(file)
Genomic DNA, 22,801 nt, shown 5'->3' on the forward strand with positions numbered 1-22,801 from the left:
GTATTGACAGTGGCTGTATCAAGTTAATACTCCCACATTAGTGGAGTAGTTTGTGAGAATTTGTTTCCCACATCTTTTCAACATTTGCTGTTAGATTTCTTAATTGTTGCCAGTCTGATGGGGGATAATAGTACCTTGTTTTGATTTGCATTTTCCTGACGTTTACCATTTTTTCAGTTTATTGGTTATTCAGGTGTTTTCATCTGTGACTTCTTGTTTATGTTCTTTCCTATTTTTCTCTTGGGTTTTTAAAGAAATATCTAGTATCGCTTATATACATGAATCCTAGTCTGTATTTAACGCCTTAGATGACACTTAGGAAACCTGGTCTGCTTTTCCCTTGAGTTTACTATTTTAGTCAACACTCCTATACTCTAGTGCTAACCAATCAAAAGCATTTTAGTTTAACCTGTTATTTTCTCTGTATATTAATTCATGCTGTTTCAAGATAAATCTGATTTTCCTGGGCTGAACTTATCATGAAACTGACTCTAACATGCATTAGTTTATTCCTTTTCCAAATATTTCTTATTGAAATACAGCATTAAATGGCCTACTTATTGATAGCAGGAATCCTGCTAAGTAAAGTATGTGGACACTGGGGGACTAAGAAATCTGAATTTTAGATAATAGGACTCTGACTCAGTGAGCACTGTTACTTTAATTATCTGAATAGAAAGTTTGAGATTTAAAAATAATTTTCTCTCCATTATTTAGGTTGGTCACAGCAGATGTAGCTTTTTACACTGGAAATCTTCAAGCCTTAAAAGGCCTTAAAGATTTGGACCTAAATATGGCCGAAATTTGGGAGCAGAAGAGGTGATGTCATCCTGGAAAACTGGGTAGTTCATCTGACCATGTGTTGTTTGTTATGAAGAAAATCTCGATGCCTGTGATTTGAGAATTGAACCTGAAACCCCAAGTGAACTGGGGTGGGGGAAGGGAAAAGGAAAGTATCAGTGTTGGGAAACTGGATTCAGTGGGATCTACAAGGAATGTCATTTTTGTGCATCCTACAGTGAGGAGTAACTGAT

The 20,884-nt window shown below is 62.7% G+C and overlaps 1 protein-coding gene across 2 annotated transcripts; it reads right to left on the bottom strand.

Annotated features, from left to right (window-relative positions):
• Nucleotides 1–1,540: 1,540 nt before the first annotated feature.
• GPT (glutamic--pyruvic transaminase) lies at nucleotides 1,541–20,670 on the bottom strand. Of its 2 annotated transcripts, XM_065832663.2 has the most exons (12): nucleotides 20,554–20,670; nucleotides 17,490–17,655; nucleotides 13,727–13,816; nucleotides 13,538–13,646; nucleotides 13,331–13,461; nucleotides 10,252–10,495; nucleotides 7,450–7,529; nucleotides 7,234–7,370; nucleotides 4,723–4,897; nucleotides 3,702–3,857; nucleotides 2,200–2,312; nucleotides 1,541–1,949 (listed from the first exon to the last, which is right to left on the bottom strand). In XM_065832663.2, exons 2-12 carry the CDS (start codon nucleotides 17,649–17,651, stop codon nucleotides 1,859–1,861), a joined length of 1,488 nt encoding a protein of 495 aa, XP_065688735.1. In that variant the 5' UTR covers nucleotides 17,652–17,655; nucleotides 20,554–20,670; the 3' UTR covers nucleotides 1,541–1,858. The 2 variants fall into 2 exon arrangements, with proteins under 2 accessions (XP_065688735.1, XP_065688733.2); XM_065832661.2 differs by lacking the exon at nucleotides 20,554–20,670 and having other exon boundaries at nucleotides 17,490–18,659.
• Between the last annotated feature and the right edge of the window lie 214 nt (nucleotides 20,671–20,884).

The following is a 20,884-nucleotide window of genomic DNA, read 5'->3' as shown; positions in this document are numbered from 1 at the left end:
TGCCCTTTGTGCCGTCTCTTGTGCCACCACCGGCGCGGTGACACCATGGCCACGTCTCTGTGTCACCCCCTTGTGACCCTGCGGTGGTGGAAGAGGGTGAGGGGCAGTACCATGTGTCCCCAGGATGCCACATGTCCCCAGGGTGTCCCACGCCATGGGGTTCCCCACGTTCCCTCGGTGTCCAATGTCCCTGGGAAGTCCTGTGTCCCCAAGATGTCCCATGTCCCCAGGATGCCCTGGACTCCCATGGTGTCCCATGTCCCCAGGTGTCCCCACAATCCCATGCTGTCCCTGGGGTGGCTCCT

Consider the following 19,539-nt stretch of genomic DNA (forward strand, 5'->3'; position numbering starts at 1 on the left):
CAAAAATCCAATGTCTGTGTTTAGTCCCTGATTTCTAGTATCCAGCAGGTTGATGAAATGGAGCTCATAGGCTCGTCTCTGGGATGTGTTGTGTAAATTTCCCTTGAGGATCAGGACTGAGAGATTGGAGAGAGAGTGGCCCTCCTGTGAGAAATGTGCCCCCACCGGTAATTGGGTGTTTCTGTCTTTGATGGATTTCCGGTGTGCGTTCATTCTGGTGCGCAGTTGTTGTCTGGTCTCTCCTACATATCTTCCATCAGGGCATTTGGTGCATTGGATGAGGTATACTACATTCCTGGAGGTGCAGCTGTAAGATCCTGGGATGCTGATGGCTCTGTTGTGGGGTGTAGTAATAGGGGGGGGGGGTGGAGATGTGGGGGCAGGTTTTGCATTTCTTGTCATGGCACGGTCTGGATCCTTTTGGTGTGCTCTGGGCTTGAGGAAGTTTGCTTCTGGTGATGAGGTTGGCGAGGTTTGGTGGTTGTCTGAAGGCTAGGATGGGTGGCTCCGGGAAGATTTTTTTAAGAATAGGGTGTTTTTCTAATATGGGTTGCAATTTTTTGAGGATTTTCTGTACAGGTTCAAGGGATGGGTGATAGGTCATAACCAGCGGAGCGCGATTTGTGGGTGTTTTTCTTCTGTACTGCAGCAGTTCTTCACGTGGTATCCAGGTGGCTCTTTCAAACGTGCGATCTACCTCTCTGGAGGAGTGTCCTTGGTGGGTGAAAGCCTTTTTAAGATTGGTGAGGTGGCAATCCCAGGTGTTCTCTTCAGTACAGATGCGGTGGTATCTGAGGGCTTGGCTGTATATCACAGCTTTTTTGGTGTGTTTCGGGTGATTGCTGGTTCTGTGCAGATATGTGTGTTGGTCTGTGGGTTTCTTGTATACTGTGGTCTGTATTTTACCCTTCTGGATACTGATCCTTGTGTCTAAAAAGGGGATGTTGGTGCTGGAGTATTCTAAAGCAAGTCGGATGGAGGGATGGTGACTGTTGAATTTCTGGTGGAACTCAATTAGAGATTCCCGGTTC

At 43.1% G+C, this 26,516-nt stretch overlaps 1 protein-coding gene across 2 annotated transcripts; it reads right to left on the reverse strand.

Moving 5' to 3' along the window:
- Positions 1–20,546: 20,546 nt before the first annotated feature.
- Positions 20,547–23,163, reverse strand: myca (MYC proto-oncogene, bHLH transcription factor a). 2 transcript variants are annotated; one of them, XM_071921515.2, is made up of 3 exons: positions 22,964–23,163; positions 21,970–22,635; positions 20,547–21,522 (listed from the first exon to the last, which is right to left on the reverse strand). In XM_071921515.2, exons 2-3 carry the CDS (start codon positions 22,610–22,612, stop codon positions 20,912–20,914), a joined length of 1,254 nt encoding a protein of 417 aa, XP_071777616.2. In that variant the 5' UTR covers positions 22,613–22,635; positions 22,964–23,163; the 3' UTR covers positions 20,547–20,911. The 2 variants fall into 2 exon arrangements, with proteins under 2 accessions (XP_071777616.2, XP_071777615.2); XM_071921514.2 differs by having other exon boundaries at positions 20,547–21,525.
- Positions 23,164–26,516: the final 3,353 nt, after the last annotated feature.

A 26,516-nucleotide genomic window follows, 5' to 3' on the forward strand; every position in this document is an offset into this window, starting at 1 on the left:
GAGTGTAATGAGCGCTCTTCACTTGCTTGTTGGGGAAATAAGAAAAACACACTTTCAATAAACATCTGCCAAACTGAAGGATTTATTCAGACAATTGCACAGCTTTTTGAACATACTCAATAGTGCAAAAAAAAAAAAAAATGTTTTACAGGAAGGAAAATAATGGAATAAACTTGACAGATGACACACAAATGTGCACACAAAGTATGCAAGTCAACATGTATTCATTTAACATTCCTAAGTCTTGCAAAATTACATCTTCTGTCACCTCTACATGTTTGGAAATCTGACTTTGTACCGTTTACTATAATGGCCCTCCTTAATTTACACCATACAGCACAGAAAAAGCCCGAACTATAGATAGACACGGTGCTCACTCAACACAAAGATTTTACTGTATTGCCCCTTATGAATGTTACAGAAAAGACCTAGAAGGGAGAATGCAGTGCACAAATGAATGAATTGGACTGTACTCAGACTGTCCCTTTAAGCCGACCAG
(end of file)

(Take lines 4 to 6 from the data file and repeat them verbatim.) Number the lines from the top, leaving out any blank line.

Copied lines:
Annotated features, from left to right (window-relative positions):
• Nucleotides 1–1,540: 1,540 nt before the first annotated feature.
• GPT (glutamic--pyruvic transaminase) lies at nucleotides 1,541–20,670 on the bottom strand. Of its 2 annotated transcripts, XM_065832663.2 has the most exons (12): nucleotides 20,554–20,670; nucleotides 17,490–17,655; nucleotides 13,727–13,816; nucleotides 13,538–13,646; nucleotides 13,331–13,461; nucleotides 10,252–10,495; nucleotides 7,450–7,529; nucleotides 7,234–7,370; nucleotides 4,723–4,897; nucleotides 3,702–3,857; nucleotides 2,200–2,312; nucleotides 1,541–1,949 (listed from the first exon to the last, which is right to left on the bottom strand). In XM_065832663.2, exons 2-12 carry the CDS (start codon nucleotides 17,649–17,651, stop codon nucleotides 1,859–1,861), a joined length of 1,488 nt encoding a protein of 495 aa, XP_065688735.1. In that variant the 5' UTR covers nucleotides 17,652–17,655; nucleotides 20,554–20,670; the 3' UTR covers nucleotides 1,541–1,858. The 2 variants fall into 2 exon arrangements, with proteins under 2 accessions (XP_065688735.1, XP_065688733.2); XM_065832661.2 differs by lacking the exon at nucleotides 20,554–20,670 and having other exon boundaries at nucleotides 17,490–18,659.